I’ve been following a good number of discussions, on blogs and Twitter, about ROI in Social Media. While many of them are debating issues of advertising, public relations and marketing, the most interesting to me are those of Social CRM, or extension of CRM functionality into Social Media.
Within that area, I find the most exciting discussions to be those surrounding Customer Loyalty value, because it is so hard to define and to measure. While some CRM thought leaders, like Esteban Kolsky (@ekolsky) have flat-out declared that Customer Loyalty does not exist, others, like Kevin Stirtz of the AmazingServiceGuy.com attempt to come with methodology to estimate it.
Customer Loyalty Value Calculator does not provide ultimate answer for every business, but it does identify factors and logic that allows to illustrate the impact customer loyalty makes on bottom line.
“For any business, Top line is vanity, Bottom line is sanity, Cash flow is reality”
Product Reputation is another term which is difficult to define, measure and manage. It is often misunderstood as measure of Customer Satisfaction with a product, and both are certainly related, however the methodologies around measuring them are quite different and that makes measure such as CSI (Customer Satisfaction Index) or NPS (Net Promoter Score) results not as actionable, in my opinion, as Product Reputation scores. However all of these do, arguably, influence financial results, and overall brand value of the associated products.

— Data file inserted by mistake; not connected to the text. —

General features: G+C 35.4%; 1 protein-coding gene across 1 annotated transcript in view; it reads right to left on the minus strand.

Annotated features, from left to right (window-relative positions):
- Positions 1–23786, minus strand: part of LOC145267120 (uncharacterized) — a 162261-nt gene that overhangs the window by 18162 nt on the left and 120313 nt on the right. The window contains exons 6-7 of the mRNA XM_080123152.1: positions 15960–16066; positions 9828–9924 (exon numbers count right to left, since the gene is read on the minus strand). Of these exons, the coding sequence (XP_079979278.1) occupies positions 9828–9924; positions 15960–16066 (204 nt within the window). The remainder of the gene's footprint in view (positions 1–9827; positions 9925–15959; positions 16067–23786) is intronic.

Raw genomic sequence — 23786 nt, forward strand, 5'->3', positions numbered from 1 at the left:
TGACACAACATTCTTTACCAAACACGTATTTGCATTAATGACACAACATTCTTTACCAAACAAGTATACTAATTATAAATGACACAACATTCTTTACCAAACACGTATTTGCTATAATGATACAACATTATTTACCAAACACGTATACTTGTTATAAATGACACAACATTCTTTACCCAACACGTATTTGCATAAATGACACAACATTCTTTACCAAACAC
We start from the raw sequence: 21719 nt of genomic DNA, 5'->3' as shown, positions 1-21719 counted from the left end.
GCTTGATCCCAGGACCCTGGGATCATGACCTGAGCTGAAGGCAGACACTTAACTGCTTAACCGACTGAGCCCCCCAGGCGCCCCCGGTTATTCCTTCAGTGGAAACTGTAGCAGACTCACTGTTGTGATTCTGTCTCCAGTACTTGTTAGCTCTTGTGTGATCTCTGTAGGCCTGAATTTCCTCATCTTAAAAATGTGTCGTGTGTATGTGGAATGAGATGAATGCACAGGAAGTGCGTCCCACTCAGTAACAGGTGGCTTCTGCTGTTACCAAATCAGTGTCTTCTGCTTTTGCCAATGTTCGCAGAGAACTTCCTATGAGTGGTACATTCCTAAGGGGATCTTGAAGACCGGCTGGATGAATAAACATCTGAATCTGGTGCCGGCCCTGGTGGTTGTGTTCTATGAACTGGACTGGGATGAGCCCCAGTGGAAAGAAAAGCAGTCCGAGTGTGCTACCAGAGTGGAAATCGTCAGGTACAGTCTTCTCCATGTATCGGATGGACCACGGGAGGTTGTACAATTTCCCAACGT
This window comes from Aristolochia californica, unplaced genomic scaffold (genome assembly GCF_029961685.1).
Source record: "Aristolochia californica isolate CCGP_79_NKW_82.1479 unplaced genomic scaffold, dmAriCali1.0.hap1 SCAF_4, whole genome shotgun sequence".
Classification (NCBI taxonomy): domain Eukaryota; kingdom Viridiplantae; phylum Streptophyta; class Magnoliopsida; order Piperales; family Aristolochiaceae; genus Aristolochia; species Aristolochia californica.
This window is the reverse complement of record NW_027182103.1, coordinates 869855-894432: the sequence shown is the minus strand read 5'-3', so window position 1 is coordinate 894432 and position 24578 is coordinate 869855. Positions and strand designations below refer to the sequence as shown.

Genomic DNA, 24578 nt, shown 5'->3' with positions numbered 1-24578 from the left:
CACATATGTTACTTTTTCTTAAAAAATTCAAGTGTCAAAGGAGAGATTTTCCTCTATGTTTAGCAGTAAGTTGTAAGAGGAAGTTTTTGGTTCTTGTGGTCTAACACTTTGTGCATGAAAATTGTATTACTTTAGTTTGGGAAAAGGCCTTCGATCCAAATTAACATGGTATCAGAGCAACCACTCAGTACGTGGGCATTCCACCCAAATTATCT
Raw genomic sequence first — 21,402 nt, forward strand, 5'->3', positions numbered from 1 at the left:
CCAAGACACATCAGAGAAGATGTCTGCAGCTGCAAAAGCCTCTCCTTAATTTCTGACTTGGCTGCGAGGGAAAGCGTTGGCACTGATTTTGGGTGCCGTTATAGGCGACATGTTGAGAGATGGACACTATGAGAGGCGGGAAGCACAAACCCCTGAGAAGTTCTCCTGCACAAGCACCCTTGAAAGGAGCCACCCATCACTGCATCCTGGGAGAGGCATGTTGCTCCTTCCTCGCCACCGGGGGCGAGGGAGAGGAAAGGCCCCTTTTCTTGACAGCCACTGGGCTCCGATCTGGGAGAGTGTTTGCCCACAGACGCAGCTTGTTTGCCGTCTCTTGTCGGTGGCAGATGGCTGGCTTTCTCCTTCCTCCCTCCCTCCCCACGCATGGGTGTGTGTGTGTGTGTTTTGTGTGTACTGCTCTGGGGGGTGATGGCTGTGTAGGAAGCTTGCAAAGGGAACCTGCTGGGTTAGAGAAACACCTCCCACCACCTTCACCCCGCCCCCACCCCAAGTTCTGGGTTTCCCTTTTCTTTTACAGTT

I define a Brand Reputation as an aggregation of Reputations, Products associated with the Brand, enjoy with their Customers. Deterioration of Product Reputation can eventually erode the value of the Brand. We see Product Reputation as the delta between customer expectations and actual experiences, and this delta can be measured using semantic analysis and opinion mining tools.
Inspired by Kevin, I decided to build a similar simple calculator, which I called Product Reputation Impact calculator.
While it is a simplistic and rudimentary model, but it is useful for understanding how even small declines in the Product Reputation can result in sizable financial shortfall. The good news is that it also shows that there are opportunities to defend your Product Reputation, if you know what is (are) the cause(s) of the problem. In the above example the Product Functionality Reputation is under pressure and Customer Feedback verbatim analysis may indicate that modification of the marketing messages, that are creating these inflated expectations, can easily be adjusted to bring the Product Reputation into balance.
I would love to receive your feedback about this approach and if you would like to take a closer look at the Calculator, I will happily send you this spreadsheet.